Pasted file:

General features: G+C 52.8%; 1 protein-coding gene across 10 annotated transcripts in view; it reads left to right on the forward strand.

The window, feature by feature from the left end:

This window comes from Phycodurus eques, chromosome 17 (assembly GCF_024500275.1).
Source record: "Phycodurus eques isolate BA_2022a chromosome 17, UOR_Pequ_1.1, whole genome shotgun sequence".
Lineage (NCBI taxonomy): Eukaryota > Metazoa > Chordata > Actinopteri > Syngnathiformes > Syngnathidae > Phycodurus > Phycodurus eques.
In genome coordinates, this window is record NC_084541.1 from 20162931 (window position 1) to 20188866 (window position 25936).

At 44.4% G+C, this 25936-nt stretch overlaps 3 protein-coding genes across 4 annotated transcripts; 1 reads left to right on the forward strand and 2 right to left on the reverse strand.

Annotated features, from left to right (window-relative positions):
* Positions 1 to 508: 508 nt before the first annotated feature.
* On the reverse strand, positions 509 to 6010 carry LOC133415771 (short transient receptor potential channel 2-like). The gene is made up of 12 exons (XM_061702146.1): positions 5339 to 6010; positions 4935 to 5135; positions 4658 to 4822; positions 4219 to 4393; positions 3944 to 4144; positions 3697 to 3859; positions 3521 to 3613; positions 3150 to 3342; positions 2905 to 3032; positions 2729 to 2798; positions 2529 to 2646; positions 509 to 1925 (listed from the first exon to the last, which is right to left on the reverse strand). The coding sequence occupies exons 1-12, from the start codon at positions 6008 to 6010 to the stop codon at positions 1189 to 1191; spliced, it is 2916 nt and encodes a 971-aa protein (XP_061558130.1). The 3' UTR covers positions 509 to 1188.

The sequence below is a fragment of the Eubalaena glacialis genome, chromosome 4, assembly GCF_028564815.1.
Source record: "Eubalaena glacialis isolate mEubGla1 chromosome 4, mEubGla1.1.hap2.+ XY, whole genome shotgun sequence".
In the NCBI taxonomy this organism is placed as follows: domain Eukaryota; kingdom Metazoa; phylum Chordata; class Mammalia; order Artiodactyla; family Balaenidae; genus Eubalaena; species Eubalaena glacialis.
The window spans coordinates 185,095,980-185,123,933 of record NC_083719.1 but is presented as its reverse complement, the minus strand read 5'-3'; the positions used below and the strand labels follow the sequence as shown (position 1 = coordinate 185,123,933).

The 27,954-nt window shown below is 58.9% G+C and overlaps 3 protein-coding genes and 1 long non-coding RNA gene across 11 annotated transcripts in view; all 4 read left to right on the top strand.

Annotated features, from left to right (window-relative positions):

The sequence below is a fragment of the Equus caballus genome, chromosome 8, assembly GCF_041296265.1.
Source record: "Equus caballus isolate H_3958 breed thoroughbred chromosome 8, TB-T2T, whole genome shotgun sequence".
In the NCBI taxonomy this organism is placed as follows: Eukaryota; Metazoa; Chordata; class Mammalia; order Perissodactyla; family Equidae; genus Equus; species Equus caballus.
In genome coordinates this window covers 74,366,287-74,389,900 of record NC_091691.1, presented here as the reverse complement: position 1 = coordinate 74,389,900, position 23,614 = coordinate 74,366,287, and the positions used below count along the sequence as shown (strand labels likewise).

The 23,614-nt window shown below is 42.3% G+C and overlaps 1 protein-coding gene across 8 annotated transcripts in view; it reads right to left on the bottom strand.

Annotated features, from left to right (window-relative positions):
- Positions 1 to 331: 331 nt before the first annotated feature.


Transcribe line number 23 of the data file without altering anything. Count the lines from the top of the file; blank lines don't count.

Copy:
- Positions 1 to 331: 331 nt before the first annotated feature.